Brownwood hopes to see increased use of airport

A pair of biplanes from the Red Baron Squadron take off from the Brownwood airport in an earlier undated photo.

The City of Brownwood wants to explore possibilities for increasing the use of the Brownwood Regional Airport.

Brownwood City Council members on Tuesday authorized the city to apply for a $75,000 grant to the Texas Department of Transportation for an Airport Business Development and Land Use Plan Grant. The grant requires a 10 percent city match, or $7,500, council members were told.

The grant's purpose is to develop a plan to increase the use of the airport "with the long-term goal of self-sufficiency." That would mean city funds would not be needed to subsidize airport operations, Assistant City Manager Emily Crawford said.

Crawford, who was recently named assistant city manager in addition to her duties as economic development director, now oversees the airport and health department. Crawford presented the grant request to council members Tuesday.

Specific areas to explore, Crawford told council members, are:

• Growing the airport to support local industries and increase their use of the airport.

• Determining how the airport can partner with Howard Payne University, Ranger College and Texas State Technical College to expand their curriculum into aviation related field.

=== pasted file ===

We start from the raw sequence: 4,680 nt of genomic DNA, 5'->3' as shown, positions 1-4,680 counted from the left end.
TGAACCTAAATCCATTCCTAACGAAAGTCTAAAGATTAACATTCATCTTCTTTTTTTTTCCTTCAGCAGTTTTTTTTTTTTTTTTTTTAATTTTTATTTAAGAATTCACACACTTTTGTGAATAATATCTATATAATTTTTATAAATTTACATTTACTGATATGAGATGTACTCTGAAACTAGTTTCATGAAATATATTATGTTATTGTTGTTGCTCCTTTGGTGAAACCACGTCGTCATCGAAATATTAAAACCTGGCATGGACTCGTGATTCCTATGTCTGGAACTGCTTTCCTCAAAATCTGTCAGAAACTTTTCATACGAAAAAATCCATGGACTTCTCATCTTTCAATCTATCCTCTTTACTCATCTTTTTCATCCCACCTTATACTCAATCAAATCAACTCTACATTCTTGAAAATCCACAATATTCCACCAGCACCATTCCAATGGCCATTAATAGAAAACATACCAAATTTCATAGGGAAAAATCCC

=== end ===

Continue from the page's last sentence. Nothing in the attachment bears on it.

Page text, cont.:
• Ensuring future success of  the development of a "highest/best use airport land use plan."

In other city projects:

• Brownwood City Manager Bobby Rountree told council members it is hoped to have the soccer complex completed and ready for the fall season in 2015.

The city has met with representatives of the two local soccer leagues, who are requesting that changes be made to the design. Changes include having two concession stand/rest rooms rather than one and increasing the number of fields from 17 to 22, Rountree said.

The cost is estimated at more than $3 million, but the city has $2.2 million budgeted. It may be necessary to cut back on some of the plans to stay in budget, Rountree said. City workers are being used where possible to reduce the cost.

• While 150 to 200 jobs are expected when Brownwood Clay Holdings constructs and opens a ceramic proppant plant, construction won't begin for a couple of more years, council members were told.

Council members ratified earlier action by the Brownwood Economic Development Corp. related to Brownwood Clay Holdings and the Brownwood Industrial Foundation.

The BEDC will pay a $25,000 option fee to the industrial foundation so Brownwood Clay Holdings can secure the property, which is between the two Kohler plants and bounded by FM 45 and Burnet.

The plant will manufacture ceramic proppant beads that will be used in oil field fracking.

• Rountree told council members that the Biggert-Waters Act has been amended, sparing property owners in the flood plain from a requirement to buy flood insurance at very high rates.

Provisions of the amendment include the reinstatement of grandfathering, which significantly reduces the amount property owners will have to pay for flood insurance, Rountree said.

After city engineers Don Hatcher and Jodie Kelly alerted city officials about the potential impact of the Biggert-Waters Act, the city used the clout of the Texas Municipal League to help get the act amended, Rountree said.